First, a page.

f you visited your doctor for your cholesterol and triglycerides, he or she probably recommendeds your LDL “bad” cholesterol be less than 100 milligrams per deciliter (mg/dL) and your triglycerides be below 160 mg/dL. If your cholesterol was normal, but your triglycerides were high, it doesn’t mean you’re out of the woods.

High triglyceride levels alone can increase your risk for cardiovascular disease. Moreover, the National Cholesterol Education Program found high triglycerides are linked to adult onset type 2 diabetes and increase your chance for inflammation of the pancreas. A woman’s risk begins if her triglycerides are 190 mg/dL, but for a man to experience the same risk, his triglycerides would need to be more than double that, at 400 mg/dL.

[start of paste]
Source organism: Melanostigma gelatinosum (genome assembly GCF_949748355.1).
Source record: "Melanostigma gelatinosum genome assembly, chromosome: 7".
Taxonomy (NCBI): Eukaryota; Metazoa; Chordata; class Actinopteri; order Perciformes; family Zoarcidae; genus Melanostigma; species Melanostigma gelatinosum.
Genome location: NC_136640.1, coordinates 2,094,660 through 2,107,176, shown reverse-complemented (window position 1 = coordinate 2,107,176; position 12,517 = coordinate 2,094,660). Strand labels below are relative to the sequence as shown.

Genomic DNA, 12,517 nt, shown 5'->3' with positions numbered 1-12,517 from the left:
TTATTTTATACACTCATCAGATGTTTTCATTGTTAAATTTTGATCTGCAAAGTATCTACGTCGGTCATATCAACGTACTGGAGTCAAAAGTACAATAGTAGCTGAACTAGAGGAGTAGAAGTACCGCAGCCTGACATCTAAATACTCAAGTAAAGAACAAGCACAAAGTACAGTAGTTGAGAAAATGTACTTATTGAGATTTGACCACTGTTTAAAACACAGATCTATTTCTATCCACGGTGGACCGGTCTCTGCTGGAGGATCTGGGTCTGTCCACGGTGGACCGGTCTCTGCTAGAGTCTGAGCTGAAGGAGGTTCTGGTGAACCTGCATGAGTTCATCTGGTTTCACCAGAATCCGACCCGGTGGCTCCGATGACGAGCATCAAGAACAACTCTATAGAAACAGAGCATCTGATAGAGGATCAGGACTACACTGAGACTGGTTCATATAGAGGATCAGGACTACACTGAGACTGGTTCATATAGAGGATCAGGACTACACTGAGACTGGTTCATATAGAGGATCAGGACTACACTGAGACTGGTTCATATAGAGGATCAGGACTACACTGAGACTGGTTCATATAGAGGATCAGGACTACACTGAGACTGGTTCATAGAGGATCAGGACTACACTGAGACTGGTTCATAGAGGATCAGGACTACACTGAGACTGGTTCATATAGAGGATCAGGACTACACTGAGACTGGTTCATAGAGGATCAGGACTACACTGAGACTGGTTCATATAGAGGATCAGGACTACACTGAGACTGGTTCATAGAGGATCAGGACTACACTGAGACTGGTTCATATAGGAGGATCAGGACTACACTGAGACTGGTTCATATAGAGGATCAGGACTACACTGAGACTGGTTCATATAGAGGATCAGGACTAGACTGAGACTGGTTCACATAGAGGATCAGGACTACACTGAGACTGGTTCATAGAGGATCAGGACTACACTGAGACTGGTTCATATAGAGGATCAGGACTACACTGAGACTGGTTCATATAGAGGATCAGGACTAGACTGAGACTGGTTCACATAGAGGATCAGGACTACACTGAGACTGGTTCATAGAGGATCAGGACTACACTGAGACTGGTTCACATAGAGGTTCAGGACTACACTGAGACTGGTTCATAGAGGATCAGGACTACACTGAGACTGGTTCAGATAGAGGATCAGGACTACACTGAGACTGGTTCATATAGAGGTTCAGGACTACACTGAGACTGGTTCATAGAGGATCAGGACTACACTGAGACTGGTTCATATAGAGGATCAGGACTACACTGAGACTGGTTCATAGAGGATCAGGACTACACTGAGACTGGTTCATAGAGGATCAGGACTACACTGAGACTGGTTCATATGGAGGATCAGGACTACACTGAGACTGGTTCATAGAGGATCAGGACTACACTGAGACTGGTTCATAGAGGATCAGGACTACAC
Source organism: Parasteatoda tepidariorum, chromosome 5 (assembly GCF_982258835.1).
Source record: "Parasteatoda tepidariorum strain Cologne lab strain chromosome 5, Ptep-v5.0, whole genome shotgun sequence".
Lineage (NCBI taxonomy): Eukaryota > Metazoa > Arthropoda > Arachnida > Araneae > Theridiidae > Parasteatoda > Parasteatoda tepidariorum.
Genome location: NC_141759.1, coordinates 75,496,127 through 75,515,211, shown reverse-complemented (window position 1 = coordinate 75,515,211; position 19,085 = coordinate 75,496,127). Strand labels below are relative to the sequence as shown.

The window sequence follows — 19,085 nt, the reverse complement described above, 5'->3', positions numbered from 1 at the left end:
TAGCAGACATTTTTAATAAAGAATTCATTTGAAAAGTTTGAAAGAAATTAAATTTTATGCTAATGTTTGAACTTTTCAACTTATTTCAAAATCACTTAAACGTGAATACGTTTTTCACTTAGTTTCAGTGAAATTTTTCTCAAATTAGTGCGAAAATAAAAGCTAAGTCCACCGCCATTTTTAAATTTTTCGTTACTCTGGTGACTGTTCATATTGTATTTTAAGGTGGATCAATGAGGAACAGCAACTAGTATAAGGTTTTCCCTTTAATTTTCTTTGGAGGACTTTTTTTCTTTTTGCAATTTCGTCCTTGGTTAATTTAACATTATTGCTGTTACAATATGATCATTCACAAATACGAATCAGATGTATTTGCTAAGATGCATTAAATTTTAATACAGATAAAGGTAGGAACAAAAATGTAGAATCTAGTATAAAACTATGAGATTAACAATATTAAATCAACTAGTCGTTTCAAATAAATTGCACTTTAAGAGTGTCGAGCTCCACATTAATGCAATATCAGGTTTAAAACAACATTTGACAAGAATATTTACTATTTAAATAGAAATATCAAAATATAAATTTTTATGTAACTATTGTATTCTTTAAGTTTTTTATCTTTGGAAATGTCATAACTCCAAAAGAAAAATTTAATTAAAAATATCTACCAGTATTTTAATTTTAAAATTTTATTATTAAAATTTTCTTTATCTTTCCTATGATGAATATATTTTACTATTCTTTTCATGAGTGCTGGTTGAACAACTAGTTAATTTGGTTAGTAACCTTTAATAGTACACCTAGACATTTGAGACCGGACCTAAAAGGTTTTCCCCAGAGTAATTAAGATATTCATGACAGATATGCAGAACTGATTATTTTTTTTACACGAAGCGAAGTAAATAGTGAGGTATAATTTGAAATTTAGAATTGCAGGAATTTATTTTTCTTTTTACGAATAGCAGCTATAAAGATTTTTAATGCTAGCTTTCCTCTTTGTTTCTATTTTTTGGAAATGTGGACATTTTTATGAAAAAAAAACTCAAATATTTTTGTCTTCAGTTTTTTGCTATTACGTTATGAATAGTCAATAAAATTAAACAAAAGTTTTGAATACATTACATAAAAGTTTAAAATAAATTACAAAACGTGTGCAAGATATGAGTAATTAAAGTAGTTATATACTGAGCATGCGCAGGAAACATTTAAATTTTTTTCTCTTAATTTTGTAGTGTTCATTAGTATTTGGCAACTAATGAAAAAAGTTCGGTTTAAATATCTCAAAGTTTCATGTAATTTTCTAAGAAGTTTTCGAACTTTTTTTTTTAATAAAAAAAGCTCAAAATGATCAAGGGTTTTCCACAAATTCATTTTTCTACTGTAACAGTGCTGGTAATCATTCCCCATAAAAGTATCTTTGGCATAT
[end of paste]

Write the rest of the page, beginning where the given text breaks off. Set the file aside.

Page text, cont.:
The risk factors for high triglycerides include

  • Age
  • Alcohol
  • Diabetes
  • Drugs: Steroids, beta-blockers, and oral contraceptives
  • Family History
  • Other Diseases: Cushing’s disease, hypercalcemia, hypothyroidism, liver disease, multiple myeloma, nephrosis, renal failure, and systemic lupus erythematous (SLE) levels
  • Weight related to your body mass index

Things you can do to help lower triglycerides are

  • Avoid saturated and trans fats and eat monounsaturated and polyunsaturated fats moderately. If you are unsure what these are read The Skinny on Fats.
  • Consume omega-3 fatty acids found in fish, flax, canola, and walnuts
  • Eat baked, broiled, or roasted foods not fried
  • Exercise and lose weight
  • Quit smoking
  • Reduce alcohol consumption
  • Reduce simple carbohydrates in your diet, such as sugary foods and soft drinks (read Carbohydrates: Your Energy Source for more information).

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